August, 2018 the new website singlememberdistricts.com was launched.
August 16 was the Tiger Bay panel with Dan Lobeck and Hugh Culverhouse vs. Nora Patterson and John Wesley White. August 29 was the public hearing of the BCC to adopt the ordinance to place our amendment on the ballot. Our fundraising efforts continued to support a ground game to reach voters and digital advertising and postcard mailers to supplement the presentations Dan and Kindra were giving at various events, and the guest columns they were submitting to various newspapers. Sept. 14 Kindra did a livestream at Beef O’Brady’s in North Port with Ruta Jouniari. September and October, 2018 more forums with Kindra and Dan at Holley Hall, and Selby Library.
November 6 —The Midterm General Election! The Single Member Districts referendum passed with 59.84% YES, vs. 40.16% NO. A major victory! Unfortunately the deceptively worded referendum by the County Commissioners also passed, that changed petition requirements to amend the County Charter in the future from 5% to 10% (15,000 to 30,000 petitions) and shortened the time for gathering petitions. It was obvious the County Commission wanted to silence the voices of the voters.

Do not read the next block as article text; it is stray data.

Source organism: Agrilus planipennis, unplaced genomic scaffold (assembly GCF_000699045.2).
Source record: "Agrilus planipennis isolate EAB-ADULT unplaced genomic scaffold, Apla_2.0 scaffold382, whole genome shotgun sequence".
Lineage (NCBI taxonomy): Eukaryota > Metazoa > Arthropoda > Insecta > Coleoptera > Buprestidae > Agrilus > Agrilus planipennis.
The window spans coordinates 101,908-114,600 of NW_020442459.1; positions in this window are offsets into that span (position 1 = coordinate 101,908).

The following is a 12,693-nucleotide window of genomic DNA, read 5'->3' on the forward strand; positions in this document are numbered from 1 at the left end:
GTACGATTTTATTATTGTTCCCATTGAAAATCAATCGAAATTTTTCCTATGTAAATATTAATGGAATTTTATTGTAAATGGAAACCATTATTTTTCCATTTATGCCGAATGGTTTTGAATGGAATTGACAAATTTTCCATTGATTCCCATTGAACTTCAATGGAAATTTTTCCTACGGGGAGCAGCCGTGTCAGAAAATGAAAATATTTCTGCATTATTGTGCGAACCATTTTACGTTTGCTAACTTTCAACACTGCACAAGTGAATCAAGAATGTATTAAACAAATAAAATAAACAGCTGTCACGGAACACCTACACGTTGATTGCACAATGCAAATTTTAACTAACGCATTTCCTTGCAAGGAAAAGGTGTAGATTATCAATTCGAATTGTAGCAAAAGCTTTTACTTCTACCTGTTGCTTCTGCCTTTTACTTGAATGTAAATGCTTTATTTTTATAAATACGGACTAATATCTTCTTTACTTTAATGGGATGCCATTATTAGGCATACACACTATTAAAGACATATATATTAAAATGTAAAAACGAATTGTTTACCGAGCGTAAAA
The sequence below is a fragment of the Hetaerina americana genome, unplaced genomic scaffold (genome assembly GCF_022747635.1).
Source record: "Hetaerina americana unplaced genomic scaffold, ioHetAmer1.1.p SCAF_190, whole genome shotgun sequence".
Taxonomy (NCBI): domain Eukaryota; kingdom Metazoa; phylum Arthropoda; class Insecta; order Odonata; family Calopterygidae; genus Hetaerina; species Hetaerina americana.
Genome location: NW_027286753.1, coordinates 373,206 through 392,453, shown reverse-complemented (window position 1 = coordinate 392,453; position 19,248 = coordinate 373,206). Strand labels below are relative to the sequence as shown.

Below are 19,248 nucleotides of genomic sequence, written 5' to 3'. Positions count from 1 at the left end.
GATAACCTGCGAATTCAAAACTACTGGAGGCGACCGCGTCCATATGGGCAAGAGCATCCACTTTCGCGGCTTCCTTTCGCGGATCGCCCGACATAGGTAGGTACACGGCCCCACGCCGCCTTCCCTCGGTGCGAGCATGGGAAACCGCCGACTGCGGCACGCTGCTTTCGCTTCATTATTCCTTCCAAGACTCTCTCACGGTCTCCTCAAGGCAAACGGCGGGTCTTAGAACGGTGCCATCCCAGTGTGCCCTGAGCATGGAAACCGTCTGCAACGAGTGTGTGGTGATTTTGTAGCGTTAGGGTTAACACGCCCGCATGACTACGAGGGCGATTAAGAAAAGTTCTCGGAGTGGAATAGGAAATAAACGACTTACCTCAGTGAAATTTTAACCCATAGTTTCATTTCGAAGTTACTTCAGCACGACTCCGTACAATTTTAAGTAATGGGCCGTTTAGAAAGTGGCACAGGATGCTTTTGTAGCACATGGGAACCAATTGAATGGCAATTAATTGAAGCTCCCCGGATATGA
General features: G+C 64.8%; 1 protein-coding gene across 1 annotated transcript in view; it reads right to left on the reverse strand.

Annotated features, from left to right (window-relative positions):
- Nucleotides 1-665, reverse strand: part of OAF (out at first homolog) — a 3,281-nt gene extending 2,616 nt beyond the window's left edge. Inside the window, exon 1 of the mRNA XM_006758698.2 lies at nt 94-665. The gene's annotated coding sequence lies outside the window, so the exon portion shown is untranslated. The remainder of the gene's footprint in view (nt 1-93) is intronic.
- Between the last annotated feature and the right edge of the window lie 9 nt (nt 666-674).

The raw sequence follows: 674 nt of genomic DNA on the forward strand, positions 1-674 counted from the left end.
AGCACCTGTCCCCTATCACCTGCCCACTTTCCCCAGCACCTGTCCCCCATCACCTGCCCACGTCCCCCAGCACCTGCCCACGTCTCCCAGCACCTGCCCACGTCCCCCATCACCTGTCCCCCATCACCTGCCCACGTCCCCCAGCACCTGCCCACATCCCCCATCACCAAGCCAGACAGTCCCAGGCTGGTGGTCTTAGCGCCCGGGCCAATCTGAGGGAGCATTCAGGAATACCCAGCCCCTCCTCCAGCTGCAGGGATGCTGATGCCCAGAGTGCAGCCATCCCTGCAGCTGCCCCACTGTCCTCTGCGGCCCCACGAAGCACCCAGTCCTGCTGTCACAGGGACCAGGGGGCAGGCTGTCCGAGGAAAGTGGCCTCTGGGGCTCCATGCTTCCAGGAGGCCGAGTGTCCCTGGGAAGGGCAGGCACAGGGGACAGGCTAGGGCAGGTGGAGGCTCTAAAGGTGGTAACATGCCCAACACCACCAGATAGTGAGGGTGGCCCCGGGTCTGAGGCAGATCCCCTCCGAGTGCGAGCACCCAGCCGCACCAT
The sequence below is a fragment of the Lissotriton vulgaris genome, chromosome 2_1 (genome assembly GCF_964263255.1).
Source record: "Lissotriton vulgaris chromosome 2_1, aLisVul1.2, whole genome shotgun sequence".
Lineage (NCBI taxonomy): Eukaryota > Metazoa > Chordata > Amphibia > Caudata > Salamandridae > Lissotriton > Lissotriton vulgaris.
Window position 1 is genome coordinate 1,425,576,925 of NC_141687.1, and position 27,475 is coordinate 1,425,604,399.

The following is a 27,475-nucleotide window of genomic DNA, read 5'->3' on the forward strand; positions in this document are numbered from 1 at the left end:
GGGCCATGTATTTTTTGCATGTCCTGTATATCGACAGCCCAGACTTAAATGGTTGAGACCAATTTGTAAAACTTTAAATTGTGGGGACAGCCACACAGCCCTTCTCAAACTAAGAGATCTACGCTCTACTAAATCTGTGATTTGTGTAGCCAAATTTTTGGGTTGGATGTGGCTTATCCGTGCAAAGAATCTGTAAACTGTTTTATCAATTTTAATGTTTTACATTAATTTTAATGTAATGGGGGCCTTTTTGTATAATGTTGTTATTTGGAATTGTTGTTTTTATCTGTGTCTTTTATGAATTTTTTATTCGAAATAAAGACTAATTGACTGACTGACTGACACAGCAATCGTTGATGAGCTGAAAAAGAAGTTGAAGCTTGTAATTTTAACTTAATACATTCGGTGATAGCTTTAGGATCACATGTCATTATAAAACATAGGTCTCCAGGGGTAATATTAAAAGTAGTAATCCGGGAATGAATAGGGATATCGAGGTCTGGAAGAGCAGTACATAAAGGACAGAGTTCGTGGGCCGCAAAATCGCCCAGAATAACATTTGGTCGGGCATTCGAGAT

In March of 2018, Christine Robinson of the Argus Foundation learned the progress of SAFE’s petition-gathering efforts at the Supervisor of Elections office and raised an alarm. Christian Ziegler sent an urgent e-blast to alert everyone and raise money for his campaign for County Commission District 2. By May, guest columns from local developers and Republican Party Acting Chair Jack Brill were printed assailing the single member district effort.
At the August 16 Tiger Bay panel, Nora Patterson and John Wesley White opposed single member districts while Dan Lobeck and Hugh Culverhouse supported them. September 18, 2018 the political committee Stop! Stealing Our Votes was formed. $85,000 was raised initially from builder’s groups, the Sarasota Chamber of Commerce, and led by the Argus Foundation that donated $50,000. Stop! Stealing Our Votes signs were planted all over the county. Glossy mailers started being sent to voters countywide to oppose single member districts, from Political Ink, Inc. in Washington, DC. Digital media, online advertising, and a website were developed by Strategic Digital Services in Tallahassee. The developer-funded opposition mounted an aggressive and deceptive campaign both in mailers and social media, stealing SAFE's message by actually claiming that single member districts will increase the power of big money developers. Funds kept being raised in October for more digital ads and more mailers opposing Single member districts.
Altogether the opposition raised over $155,000.00 to defeat our Single Member District referendum. But they LOST at the November 6 election!
So in January, 2019 the County Commissioners started planning to redistrict the County in 2019 before the decennial census, to gerrymander County districts so they could keep control over this county, with the help of their developer and business friends and…the Argus Foundation.